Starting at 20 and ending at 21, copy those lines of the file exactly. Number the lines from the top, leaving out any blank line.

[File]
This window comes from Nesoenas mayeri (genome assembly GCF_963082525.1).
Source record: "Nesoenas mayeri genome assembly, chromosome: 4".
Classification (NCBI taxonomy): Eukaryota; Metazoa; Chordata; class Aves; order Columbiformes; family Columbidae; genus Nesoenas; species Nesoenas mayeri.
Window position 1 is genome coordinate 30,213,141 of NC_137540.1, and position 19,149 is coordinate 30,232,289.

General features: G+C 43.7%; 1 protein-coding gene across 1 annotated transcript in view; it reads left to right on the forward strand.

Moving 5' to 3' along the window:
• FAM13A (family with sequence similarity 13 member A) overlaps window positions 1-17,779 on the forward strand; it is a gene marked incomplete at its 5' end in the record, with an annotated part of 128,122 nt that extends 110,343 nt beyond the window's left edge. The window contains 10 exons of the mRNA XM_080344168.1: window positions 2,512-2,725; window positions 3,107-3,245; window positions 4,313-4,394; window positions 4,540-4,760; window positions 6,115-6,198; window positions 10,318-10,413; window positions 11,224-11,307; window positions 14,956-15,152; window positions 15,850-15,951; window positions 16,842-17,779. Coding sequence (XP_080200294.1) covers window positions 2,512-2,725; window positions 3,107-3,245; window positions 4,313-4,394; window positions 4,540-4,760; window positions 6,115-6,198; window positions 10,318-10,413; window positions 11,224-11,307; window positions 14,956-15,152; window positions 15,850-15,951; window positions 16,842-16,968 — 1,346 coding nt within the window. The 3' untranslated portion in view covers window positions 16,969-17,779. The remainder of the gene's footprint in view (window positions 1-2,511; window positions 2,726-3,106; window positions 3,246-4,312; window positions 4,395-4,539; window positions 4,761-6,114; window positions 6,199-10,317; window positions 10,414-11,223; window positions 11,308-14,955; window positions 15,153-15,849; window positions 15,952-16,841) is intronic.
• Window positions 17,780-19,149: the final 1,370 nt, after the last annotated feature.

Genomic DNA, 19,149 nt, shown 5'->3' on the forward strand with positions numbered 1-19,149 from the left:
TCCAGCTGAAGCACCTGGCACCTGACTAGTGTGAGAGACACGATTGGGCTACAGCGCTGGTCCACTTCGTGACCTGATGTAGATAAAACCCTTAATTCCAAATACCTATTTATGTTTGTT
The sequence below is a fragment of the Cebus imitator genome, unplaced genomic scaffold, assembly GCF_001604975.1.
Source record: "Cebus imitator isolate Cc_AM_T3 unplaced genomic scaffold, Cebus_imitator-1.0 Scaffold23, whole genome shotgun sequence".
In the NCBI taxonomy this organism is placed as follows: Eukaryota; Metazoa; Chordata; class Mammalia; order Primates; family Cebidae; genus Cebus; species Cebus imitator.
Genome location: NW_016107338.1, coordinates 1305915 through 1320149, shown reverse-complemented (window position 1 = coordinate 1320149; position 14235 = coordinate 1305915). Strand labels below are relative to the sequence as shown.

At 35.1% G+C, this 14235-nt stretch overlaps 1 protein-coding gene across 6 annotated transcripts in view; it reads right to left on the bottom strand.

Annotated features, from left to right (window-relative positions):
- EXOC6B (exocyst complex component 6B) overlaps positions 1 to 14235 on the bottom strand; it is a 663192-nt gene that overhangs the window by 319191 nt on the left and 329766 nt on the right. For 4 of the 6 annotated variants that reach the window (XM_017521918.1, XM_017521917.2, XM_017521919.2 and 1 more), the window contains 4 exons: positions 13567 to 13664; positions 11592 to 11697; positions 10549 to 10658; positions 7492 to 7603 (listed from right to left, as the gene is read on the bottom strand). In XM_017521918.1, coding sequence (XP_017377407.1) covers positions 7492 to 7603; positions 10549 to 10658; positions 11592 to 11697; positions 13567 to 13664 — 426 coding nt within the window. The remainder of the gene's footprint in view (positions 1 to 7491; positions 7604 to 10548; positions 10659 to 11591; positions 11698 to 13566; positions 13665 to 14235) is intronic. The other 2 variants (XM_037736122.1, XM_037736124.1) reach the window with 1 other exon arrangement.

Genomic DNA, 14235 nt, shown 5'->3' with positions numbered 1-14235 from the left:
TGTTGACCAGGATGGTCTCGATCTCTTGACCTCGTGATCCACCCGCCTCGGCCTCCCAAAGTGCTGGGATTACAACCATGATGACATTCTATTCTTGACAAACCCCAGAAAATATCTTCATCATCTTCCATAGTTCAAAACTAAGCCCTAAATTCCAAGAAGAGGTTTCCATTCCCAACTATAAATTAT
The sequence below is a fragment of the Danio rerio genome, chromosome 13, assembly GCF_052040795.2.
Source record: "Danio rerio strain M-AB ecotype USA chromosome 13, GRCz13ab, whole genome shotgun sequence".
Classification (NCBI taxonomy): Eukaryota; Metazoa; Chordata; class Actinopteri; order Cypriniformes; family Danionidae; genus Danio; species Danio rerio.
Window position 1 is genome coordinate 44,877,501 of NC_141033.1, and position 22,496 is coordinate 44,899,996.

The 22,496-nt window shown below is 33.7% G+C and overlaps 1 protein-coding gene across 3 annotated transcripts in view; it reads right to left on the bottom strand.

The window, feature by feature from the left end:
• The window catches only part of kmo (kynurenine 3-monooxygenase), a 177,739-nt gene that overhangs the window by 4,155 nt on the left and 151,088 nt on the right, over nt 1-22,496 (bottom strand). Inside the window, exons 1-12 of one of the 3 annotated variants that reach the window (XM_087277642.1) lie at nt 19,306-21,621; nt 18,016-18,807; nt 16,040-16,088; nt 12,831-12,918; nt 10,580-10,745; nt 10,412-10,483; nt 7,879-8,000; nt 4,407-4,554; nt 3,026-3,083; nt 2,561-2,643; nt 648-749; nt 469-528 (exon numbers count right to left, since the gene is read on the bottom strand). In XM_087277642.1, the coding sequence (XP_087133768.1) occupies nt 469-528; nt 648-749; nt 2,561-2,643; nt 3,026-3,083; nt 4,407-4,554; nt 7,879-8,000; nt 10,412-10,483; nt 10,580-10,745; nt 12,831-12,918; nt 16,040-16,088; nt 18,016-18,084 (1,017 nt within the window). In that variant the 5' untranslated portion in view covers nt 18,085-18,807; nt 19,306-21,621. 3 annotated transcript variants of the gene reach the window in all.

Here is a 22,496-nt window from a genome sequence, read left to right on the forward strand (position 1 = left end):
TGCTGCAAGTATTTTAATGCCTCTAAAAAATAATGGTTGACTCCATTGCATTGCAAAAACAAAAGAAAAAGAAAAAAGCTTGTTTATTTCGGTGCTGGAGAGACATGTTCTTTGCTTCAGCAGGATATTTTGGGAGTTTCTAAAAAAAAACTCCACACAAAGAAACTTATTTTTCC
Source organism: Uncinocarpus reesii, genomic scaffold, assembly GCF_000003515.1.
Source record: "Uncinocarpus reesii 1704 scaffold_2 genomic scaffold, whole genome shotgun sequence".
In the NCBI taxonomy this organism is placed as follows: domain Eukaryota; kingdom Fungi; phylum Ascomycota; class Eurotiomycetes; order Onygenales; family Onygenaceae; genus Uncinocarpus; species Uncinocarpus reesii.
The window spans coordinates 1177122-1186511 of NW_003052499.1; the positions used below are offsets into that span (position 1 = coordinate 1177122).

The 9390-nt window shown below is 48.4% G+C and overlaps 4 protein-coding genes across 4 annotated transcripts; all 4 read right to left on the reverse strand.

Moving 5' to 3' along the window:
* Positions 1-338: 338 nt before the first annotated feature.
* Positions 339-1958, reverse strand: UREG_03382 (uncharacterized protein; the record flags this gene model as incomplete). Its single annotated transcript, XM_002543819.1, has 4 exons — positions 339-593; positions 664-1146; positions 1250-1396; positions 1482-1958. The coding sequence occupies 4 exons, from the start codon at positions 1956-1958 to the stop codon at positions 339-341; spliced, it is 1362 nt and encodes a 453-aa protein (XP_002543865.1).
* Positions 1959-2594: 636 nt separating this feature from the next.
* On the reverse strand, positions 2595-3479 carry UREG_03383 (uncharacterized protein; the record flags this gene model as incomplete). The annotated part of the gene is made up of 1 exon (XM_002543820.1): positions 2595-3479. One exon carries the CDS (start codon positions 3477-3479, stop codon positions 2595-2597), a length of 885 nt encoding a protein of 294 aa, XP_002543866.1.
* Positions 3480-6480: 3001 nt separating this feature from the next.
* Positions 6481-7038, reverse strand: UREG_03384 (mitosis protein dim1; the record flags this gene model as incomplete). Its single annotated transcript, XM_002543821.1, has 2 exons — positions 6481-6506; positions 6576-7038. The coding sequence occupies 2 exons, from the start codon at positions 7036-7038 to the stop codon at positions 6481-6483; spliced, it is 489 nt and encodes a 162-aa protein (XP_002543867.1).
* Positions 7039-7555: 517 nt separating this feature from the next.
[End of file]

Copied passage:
The sequence below is a fragment of the Danio rerio genome, chromosome 13, assembly GCF_052040795.2.
Source record: "Danio rerio strain M-AB ecotype USA chromosome 13, GRCz13ab, whole genome shotgun sequence".